Findings from an analysis of risk factors in almost 15,000 patients support current guidelines for aortic diseases in recommending a full screen of the aorta when a focal aortic dilation is discovered, say those behind the study.
Published online Monday and in the July 20 issue of the Journal of the American College of Cardiology, data from the population study showed that risk factors for aortic dilation differ across various aortic segments but that the most dominant predictor for having a dilation at any aortic segment is the presence of an aortic dilation elsewhere.
The authors, led by Lasse Obel, MD, from the Odense University Hospital and University of Southern Denmark, said their findings support current guidelines to recommend a full screening of the aorta if a focal aortic dilation is discovered.
Additionally, the iliac arteries should be scanned when an aortic arch, descending, or abdominal aortic dilation is discovered, they recommended.
“In this large, population-based, cross-sectional study including randomly selected participants aged 60-74 years, we sought to identify the most dominant predictors for having an aortic dilation at any aortic segment,” said Obel and colleagues.
Alongside the dominant risk factor of other aortic dilation, they added that other noteworthy predictors to be considered include hypertension, increasing body surface area (BSA), male sex, familial disposition, atrial fibrillation (AFLI), smoking, and acute myocardial infarction (AMI), “which were present in various combinations for different parts of the aorta.”
Alongside its study of risk factors, the publication also provides a reference for aortic diameters and offers clinically applicable prediction formulas for calculating expected normal ascending, arch, descending, and abdominal aortic diameters, respectively, when measured on non-contrast computed tomography (CT) scans.
“As expected, male participants had significantly larger aortic diameters on all aortic segments compared with women,” said Obel and colleagues, noting that the overall ascending, arch, descending, and abdominal aortic diameters from the CT scans were 37.3, 30.6, 28.3, and 20.3 mm, respectively, and that male participants were significantly larger, by 2.5-4.0 mm, on each aortic segment compared with women.
The new analysis comes from two comprehensive Danish population-based screening trials, DANCAVAS I and II (Danish Cardiovascular Multicenter Screening Trials), which included participants aged 60-74 years from the national civil registry.
The study population consisted of 14,989 participants (14,235 men, 754 women) with an average age of 68 years, said the team, noting that the highest adjusted odd ratios (OR) for having any aortic dilation were observed when co-existing aortic dilations were present.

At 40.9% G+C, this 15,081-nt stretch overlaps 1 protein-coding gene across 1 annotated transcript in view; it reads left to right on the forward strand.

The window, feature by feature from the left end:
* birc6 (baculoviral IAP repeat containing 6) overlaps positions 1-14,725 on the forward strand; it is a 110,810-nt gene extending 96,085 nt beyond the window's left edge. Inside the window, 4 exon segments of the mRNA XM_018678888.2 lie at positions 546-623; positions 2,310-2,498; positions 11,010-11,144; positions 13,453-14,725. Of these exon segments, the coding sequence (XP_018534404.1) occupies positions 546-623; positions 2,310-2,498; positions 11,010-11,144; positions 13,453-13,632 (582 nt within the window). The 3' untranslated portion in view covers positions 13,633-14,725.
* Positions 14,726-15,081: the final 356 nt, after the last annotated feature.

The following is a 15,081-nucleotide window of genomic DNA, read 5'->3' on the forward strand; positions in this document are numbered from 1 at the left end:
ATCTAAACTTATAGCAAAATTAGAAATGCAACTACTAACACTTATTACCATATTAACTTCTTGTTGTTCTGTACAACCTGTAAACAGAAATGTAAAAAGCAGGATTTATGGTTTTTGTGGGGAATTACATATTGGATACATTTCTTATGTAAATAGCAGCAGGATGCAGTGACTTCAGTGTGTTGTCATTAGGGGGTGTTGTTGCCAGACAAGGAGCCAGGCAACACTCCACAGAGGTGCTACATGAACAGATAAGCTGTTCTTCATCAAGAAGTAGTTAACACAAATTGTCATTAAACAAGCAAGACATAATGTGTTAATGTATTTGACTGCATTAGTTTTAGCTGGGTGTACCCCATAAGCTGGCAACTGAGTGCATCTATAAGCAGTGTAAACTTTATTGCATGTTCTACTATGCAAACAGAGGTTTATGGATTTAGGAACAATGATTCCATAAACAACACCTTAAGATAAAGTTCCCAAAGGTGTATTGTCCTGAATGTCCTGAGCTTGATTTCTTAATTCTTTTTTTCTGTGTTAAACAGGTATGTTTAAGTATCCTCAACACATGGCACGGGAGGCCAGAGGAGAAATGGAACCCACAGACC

The highest adjusted OR for thoracic aortic dilations was found when a dilated ascending or descending aorta occurred, the researchers noted, adding that in these cases, the risk of having a co-existing aortic arch dilation was increased by a factor of between 6 and 8.
They added that when a focal dilation at the descending or abdominal aorta was present, the risk of having a coexisting dilation at the opposite site was increased by a factor of 4 – potentially explained by the common pathology for descending and abdominal aneurysms.
Meanwhile when an abdominal aortic dilation was exposed, the risk of having a co-existing dilation on the common iliac arteries was increased by a factor of 10, the authors revealed – stressing that such a finding emphasizes the importance of screening the iliac arteries, particularly when an abdominal aortic dilation is found.
“Not surprisingly, the different aortic sites shared several risk factors, including hypertension, increasing BSA, AFLI, and familial disposition, which were present in various combinations for different parts of the aorta,” they said – adding that diabetes was a mutual protective factor for all thoracic aortic sites.
However, other risk factors appeared diversely associated to different segments, they said, noting that smoking and AMI increased risk for abdominal dilations “remarkably,” while they reduced risk for ascending dilations.
Writing in an accompanying editorial, John Elefteriades, MD, PhD, from the Yale University School of Medicine, and Joshua Beckman, MD, MS, from Vanderbilt University Medical Center, noted that the new publication also provides “valuable fundamental data” on the prevalence of aortic disease, normal aortic diameters at different anatomic levels and prediction of the presence of aneurysm.
However, the editorialists suggested that the authors’ high ORs for having an arch aneurysm when a patient has an ascending or descending aneurysm be taken “with a grain of salt,” noting that it is very rare, anatomically, to have an arch aneurysm without an ascending or descending dilatation.
"Although very high ORs were calculated for association of adjacent segments with arch aneurysms, these are misleading because they merely represent anatomic continuity, not a ‘second’ aneurysm,” they said.
Elefteriades and Beckman also noted the importance of providing a reference for aortic diameters within the dataset, adding that the detailed imaging assessments will be an important backdrop both for clinical care and for future research.
“We believe that a significant contribution of this study is the cataloging of normal aortic dimensions, based on careful calculations in thousands of patients from the general population,” they said.
Obel LM, Diederichsen AC, Steffensen FH, et al. Population-Based Risk Factors for Ascending, Arch, Descending, and Abdominal Aortic Dilations for 60-74–Year-Old Individuals. J Am Coll Cardiol 2021;78:201-11.
Elefteriades JA, Beckman J. The Normal Aorta Characterization Based on 15,000 CT Scans. J Am Coll Cardiol 2021;78:212-5.